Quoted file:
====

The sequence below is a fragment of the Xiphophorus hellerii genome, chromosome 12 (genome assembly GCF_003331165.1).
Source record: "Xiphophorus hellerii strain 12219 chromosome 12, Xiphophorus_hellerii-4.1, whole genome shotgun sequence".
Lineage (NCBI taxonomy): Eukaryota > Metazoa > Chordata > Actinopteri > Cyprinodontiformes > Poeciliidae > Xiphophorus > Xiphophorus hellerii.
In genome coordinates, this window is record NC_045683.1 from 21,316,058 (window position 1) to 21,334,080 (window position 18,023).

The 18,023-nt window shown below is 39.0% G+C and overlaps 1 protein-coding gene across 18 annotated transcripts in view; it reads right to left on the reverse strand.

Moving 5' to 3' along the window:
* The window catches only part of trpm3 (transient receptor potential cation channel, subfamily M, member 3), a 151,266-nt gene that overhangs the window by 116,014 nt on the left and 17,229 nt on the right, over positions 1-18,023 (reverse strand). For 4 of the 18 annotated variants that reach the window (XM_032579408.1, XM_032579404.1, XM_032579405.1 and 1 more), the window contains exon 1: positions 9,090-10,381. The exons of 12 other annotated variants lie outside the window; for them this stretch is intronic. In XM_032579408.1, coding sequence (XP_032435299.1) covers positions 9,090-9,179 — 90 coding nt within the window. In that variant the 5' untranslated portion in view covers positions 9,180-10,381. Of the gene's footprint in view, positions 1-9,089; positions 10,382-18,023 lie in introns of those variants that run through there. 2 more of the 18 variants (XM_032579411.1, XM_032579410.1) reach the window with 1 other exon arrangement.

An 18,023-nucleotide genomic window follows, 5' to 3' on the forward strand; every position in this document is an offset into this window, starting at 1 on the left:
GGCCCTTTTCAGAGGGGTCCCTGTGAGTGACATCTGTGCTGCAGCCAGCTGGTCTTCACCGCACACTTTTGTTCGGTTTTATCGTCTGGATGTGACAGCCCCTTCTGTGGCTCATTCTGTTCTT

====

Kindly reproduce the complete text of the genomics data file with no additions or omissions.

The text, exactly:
The sequence below is a fragment of the Xiphophorus hellerii genome, chromosome 12 (genome assembly GCF_003331165.1).
Source record: "Xiphophorus hellerii strain 12219 chromosome 12, Xiphophorus_hellerii-4.1, whole genome shotgun sequence".
Lineage (NCBI taxonomy): Eukaryota > Metazoa > Chordata > Actinopteri > Cyprinodontiformes > Poeciliidae > Xiphophorus > Xiphophorus hellerii.
In genome coordinates, this window is record NC_045683.1 from 21,316,058 (window position 1) to 21,334,080 (window position 18,023).

The 18,023-nt window shown below is 39.0% G+C and overlaps 1 protein-coding gene across 18 annotated transcripts in view; it reads right to left on the reverse strand.

Moving 5' to 3' along the window:
* The window catches only part of trpm3 (transient receptor potential cation channel, subfamily M, member 3), a 151,266-nt gene that overhangs the window by 116,014 nt on the left and 17,229 nt on the right, over positions 1-18,023 (reverse strand). For 4 of the 18 annotated variants that reach the window (XM_032579408.1, XM_032579404.1, XM_032579405.1 and 1 more), the window contains exon 1: positions 9,090-10,381. The exons of 12 other annotated variants lie outside the window; for them this stretch is intronic. In XM_032579408.1, coding sequence (XP_032435299.1) covers positions 9,090-9,179 — 90 coding nt within the window. In that variant the 5' untranslated portion in view covers positions 9,180-10,381. Of the gene's footprint in view, positions 1-9,089; positions 10,382-18,023 lie in introns of those variants that run through there. 2 more of the 18 variants (XM_032579411.1, XM_032579410.1) reach the window with 1 other exon arrangement.

An 18,023-nucleotide genomic window follows, 5' to 3' on the forward strand; every position in this document is an offset into this window, starting at 1 on the left:
GGCCCTTTTCAGAGGGGTCCCTGTGAGTGACATCTGTGCTGCAGCCAGCTGGTCTTCACCGCACACTTTTGTTCGGTTTTATCGTCTGGATGTGACAGCCCCTTCTGTGGCTCATTCTGTTCTT